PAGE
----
Finally, I added the Transient Master at the end of the signal chain to tighten it up as I did with the previous one. I also lowered the output by about -2.4 dB because the transient master is quick to distort and boost the volume further.
Now the kick sounds good, but there still isn’t any substantial low end. I’ve decided to layer a low-passed kick to fill in that space.
~ Low-passed kick.
To glue these layers together, I added some effects to the master channel. The high shelf will help bring out some of the highs since they are only coming from one sample. The compressor, transient master, saturator, and limiter really aren’t doing much but applying some effects to a master bus that affects all your kick layers. I am sure you will agree that they can really help to make the layers more coherent and make the kick sound as one.
Here is how the kick sounds all together:
Now that we have a solid kick, it’s time to work on the snare. As my first sample, I’ll be using a recording of a hammer hitting a desk in a warehouse.
As usual, I start by setting the volume envelope. I don’t want to do much to the sound because it already has the qualities of a snare. With the decay knob, I’ll shorten it ever so slightly to get rid of some of the ambiances from the warehouse.
I’ll add some saturation as I’ve done with the other sounds to add some harmonic content and boost the signal.
The filter will help to eliminate environmental mud in the low-end of the live recording.
This layer and the snare in general already sound pretty complete. However, the ambiance that was captured when recording the sample is making it sound distant. To reduce this some more, I’ve shortened the sustain of the sound using the transient master.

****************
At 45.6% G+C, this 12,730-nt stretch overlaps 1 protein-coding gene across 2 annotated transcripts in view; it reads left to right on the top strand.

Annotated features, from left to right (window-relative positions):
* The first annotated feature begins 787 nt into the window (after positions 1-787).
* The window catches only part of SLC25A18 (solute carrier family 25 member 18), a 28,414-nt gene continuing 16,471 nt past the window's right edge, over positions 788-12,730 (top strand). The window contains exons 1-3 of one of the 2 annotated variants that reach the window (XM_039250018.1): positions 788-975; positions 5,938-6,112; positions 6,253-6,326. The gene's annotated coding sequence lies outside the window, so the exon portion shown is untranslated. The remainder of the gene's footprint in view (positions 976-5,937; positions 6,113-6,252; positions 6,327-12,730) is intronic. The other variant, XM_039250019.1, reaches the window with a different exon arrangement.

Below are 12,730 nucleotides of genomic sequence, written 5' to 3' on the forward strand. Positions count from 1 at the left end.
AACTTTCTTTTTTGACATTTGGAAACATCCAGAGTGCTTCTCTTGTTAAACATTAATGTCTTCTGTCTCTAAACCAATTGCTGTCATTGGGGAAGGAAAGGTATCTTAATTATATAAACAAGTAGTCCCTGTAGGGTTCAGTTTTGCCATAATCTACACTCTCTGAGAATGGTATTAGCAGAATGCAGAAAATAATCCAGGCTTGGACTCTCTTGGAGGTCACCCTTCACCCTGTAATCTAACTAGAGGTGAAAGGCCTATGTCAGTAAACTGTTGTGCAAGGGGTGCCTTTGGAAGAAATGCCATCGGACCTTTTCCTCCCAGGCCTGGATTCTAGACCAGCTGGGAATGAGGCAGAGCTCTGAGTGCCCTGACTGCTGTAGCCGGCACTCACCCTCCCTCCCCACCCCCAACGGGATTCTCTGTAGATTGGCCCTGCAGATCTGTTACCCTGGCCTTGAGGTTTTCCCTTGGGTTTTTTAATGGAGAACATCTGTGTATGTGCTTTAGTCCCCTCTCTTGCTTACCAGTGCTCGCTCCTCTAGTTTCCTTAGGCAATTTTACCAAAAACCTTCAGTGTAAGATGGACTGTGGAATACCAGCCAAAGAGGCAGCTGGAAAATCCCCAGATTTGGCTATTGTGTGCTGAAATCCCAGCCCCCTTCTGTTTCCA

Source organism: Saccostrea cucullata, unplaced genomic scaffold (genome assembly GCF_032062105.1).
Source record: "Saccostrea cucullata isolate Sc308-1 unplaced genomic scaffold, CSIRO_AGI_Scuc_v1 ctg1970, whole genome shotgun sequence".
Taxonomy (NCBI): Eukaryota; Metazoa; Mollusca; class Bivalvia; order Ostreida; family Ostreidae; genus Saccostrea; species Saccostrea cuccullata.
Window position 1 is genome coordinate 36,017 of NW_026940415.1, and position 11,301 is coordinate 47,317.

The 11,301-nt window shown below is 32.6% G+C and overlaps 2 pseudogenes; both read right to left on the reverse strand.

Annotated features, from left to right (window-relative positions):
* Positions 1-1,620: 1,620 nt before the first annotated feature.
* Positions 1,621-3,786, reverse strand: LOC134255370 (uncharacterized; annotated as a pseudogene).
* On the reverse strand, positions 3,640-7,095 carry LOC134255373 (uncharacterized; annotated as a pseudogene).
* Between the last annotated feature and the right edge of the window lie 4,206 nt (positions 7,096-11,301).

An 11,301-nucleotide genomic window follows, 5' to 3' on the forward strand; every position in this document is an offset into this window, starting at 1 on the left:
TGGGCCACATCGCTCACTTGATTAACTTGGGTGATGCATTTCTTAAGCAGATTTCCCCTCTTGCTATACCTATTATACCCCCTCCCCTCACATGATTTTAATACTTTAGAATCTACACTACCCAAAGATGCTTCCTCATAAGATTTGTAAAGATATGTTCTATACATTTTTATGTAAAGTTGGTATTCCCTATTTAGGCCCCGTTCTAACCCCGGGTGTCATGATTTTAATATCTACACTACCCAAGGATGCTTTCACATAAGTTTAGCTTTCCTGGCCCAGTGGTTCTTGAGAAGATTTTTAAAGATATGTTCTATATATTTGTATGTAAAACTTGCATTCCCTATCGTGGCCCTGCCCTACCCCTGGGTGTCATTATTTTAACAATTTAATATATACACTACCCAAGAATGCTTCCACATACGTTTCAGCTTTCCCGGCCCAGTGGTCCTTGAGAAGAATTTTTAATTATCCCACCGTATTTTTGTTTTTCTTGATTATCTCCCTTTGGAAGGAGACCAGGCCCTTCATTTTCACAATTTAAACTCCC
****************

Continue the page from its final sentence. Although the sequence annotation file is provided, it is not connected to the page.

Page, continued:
~ Here’s how our layer sounds now.
The snare is sounding good but, texturally, it’s not consistent with our kick. Furthermore, the white noise introduced by the LoFi in the first layer of our Kick is missing from the snare. To fill this in, I’ve found a sample of a spray can I’m going to layer with it.
Moving forward, like with layer 2 of the kick, I have to isolate part of the sample that I want to use since it’s actually a loop with multiple sprays. I’ve highlighted one of the sprays in Battery 4’s sample view.
The sample has a consistent sustain. For this reason, To make it sound more like a drum hit, I have to shorten the decay.
Back in the effects section, I’ll add some noise using the LoFi module, as I did to the first layer of the kick. Not only will this help thicken up a sound that is a little thin, but it will also make the snare more consistent with the kick. The LoFi has really shaped the way the kick sounds.
As I mentioned before, a good way to make these different sounds fit together is by applying effects to the master bus. I’ve implemented a compressor, transient master, and saturator. However, the saturator is the only one doing a substantial amount of work. Working with sounds that were recorded in entirely different environments means they will immediately sound out of place when played together. This step helps to fix this issue.
~ Here’s our final snare hit.
~ And here’s an example of the drums with some other elements.